The second game on Sunday morning was different but still something of a World Cup classic. Both Uruguay and Portugal are sides that can spend long periods searching for goals. Apologies in advance for the cliche, but this game needed an early goal. And thankfully it got one. And it was a blinder. The ball travelled in seconds across the full width of the pitch twice before Edinson Cavani got on the end of Luis Suarez’s deadly cross with such aerial agility and timing that it looked like something lifted straight out of Cirque du Soleil. It guaranteed a more open encounter, and while this game was still a tough contest, it was also a thoroughly enjoyable one.
Quite a start then. Two excellent games, two winners inside 90 minutes, and 10 goals. And two of the game’s greatest ever players departing a tournament for the last time without that elusive first winner’s medal. Monday could hardly hope to match this. And it would not.
It is difficult to know what to make of Spain’s game against Russia. The home side did not so much come out and park a bus but more an entire tank division. Although played in Moscow, Russians with longer memories would have drifted nostalgically back to the 900-day Siege of Leningrad. Spain, of course, did what Spain always does. It tried to ticky-tacky its way through the Russian lines. Most people I have since spoken with about this game had little to commend it. Not me, I am afraid. I found it absolutely enthralling. Watching those hoards of Spaniards endlessly interchanging neat little passes as they patiently tried to pick the lock in the Kremlin door reminded me of an army of red worker ants in action. Call me sad or deluded, but I found it intoxicatingly hypnotic. So much so that I was both surprised and disappointed when the referee finally called time on it. Russia won the shoot-out and provoked scenes inside and outside of Luzhniki Stadium which I consider one of the highlights of the tournament so far. BBC World reported that the party was still going 24 hours after the game finished. There is bound to be some kind of huge monument erected somewhere in Russia to mark this day. Poor Spain. 1,006 passes for one own goal scored from a cross off a free-kick. Seemed a tad pointless in the end. About the only thing likely to come out of this is the last rites of ticky-tacky.
I will not waste too many lines reflecting on Croatia and Denmark; other than to say it was typical Denmark – incredibly difficult to break down, it featured some wonderful goalkeeping, and was another disappointing performance from one of the earlier form teams of the tournament, Croatia.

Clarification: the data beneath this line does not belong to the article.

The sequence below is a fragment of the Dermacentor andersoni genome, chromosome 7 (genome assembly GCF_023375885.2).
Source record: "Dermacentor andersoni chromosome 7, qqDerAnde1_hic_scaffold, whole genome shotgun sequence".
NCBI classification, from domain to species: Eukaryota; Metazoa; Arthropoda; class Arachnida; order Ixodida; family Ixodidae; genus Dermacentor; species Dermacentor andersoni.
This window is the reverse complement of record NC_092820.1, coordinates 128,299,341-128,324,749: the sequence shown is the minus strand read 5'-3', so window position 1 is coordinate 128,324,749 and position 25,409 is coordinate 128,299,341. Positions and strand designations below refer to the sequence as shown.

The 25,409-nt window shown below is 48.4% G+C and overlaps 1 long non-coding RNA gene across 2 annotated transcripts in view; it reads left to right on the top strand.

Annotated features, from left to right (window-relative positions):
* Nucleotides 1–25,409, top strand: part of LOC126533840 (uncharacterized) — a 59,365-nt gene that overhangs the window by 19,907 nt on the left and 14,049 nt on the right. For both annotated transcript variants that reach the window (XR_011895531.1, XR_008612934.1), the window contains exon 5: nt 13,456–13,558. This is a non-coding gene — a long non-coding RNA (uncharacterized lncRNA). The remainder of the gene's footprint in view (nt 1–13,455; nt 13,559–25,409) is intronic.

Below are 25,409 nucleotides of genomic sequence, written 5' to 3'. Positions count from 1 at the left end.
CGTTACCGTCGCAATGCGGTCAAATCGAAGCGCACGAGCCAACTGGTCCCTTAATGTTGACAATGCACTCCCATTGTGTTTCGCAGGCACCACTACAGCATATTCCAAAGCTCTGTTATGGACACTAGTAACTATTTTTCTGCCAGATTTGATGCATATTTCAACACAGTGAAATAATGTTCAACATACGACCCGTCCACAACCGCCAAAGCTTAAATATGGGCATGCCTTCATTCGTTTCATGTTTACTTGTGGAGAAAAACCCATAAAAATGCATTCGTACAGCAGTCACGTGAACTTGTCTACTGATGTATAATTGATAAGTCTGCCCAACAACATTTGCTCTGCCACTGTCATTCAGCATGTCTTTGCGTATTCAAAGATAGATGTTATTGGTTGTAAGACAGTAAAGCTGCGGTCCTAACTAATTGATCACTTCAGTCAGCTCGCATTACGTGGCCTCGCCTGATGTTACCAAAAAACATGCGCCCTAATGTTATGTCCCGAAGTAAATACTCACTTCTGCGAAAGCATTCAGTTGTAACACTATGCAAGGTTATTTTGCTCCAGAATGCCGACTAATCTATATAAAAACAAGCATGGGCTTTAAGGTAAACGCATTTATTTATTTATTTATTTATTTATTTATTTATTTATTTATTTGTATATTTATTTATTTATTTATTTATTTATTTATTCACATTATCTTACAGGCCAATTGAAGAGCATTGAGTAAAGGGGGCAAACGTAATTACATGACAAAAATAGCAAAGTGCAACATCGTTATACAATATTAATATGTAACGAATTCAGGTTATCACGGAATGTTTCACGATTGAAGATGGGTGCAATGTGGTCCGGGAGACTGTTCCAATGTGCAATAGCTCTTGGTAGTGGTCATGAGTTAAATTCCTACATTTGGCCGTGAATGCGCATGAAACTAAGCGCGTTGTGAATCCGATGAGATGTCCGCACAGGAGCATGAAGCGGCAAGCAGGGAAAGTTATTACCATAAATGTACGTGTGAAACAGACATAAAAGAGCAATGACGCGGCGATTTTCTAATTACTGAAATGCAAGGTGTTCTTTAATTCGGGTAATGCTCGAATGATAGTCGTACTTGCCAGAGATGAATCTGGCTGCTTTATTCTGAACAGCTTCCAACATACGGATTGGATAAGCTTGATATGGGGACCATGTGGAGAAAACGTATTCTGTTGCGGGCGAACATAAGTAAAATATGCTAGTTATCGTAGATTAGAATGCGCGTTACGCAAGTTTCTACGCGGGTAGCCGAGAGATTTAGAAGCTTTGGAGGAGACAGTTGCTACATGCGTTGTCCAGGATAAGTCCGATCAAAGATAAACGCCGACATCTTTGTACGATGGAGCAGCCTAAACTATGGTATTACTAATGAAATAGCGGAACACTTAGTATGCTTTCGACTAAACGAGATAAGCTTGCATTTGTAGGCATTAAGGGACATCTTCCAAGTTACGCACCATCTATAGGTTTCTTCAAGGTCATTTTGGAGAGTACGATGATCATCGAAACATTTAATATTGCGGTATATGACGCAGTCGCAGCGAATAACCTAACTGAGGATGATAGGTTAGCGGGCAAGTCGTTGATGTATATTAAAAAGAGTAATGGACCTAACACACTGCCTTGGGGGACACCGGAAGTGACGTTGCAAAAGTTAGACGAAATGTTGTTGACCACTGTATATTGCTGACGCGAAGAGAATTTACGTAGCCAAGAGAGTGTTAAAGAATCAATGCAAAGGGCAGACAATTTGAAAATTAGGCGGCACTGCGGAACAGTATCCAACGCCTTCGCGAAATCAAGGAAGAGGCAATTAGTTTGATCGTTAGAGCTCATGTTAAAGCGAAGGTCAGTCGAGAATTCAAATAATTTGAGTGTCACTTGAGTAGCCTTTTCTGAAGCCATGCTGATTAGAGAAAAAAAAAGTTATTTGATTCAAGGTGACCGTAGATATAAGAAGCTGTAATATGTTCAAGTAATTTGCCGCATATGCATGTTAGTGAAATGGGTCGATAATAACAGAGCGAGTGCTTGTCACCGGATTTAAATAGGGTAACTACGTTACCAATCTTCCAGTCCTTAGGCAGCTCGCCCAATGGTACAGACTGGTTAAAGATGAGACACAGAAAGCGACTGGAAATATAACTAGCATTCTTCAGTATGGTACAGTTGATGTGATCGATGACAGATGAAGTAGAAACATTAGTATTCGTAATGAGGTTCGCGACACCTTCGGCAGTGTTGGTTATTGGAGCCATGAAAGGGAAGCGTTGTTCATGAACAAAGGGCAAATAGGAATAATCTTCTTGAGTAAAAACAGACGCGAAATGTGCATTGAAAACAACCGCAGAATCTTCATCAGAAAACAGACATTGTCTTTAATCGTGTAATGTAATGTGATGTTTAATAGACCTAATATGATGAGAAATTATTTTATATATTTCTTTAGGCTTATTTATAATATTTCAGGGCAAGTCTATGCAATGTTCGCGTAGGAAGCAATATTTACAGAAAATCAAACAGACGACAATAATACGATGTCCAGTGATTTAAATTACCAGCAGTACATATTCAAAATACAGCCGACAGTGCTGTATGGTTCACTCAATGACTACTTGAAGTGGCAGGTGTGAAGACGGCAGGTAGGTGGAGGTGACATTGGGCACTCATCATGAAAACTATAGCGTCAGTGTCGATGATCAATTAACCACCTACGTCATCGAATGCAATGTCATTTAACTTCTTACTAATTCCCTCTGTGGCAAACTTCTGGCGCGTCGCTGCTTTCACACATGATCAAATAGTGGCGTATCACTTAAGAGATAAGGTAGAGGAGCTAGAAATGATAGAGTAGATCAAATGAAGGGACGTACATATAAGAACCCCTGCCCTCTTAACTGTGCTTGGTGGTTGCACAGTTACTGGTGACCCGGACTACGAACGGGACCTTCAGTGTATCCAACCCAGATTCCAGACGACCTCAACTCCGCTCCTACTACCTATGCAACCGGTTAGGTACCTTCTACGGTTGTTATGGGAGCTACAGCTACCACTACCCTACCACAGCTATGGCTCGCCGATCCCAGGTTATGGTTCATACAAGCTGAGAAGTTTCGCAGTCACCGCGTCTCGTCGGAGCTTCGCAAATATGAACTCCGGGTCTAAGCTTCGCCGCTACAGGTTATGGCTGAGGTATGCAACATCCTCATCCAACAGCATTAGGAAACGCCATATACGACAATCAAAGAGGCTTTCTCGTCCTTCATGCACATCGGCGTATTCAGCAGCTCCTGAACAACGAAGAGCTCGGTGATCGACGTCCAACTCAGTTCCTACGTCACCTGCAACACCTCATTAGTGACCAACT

Mexico started Wednesday with a flourish but Brazil weathered it and soon took control. It was only another heroic performance from the Mexican goalkeeper Guille Ochoa that kept the score down to 2-0. Brazil looked more fluid for longer periods in this match. In fact, pretty much the only disruption to its rhythm were the number of lengthy stoppages to sort out Neymar’s latest emotional crisis. And there was also a nice symmetry to this outcome – Brazil advancing to its seventh straight quarter-final and Mexico heading home at the Round of 16 stage for the seventh straight time. Nice, unless you happen to be Mexican.
Belgium then produced the comeback of the tournament against Japan in a game of two halves. 0-0 at half-time, then a five goal second-half thriller. And the Belgium comeback quite possibly answered two lingering questions – do the Belgium players have sufficient desire, and does its manager Roberto Martinez have sufficient nous? His clever tactical substitutions definitely made the difference here.
On Thursday, Sweden and Switzerland, in the Battle of the Neutrals, lived up to their political ideals by producing a rather benign game of football. Chances were squandered in a manner that suggested neither side wished to participate in the quarter-finals. How apt then that it should finally be settled by an unintentional deflection. A kind of mistaken decisive outcome. But a most welcome deflection for those of us who bothered to get up and watch this game.
Then England appeared to take on a James Rodriguez-free Colombia. Was it Michael Joseph Savage or Sid Holland who once famously said: Where England goes, drama goes. Another gritty performance in trying circumstances seemed to have been torpedoed at the very last moment, in true England ‘snatch heartbreak from the jaws of celebration’ fashion by yet another Yerry Mina header. All I can say is: Thank God they won the shoot-out. Because England has to be most luckless team in international football, and few others but England finally deserved to get some, And besides, the whinging would have been unbearable.
So what did the first four days of knock-out football at Russia 2018 ultimately produce?
Well, there were some terrific games and some forgettable games, some fantastic football and some average football, some stunning goals and some mistaken goals, some good behaviour and plenty of poor behaviour, and lots of emotion, passion, celebration, heartbreak, high-octane drama and controversial controversy.
In other words, pretty much everything.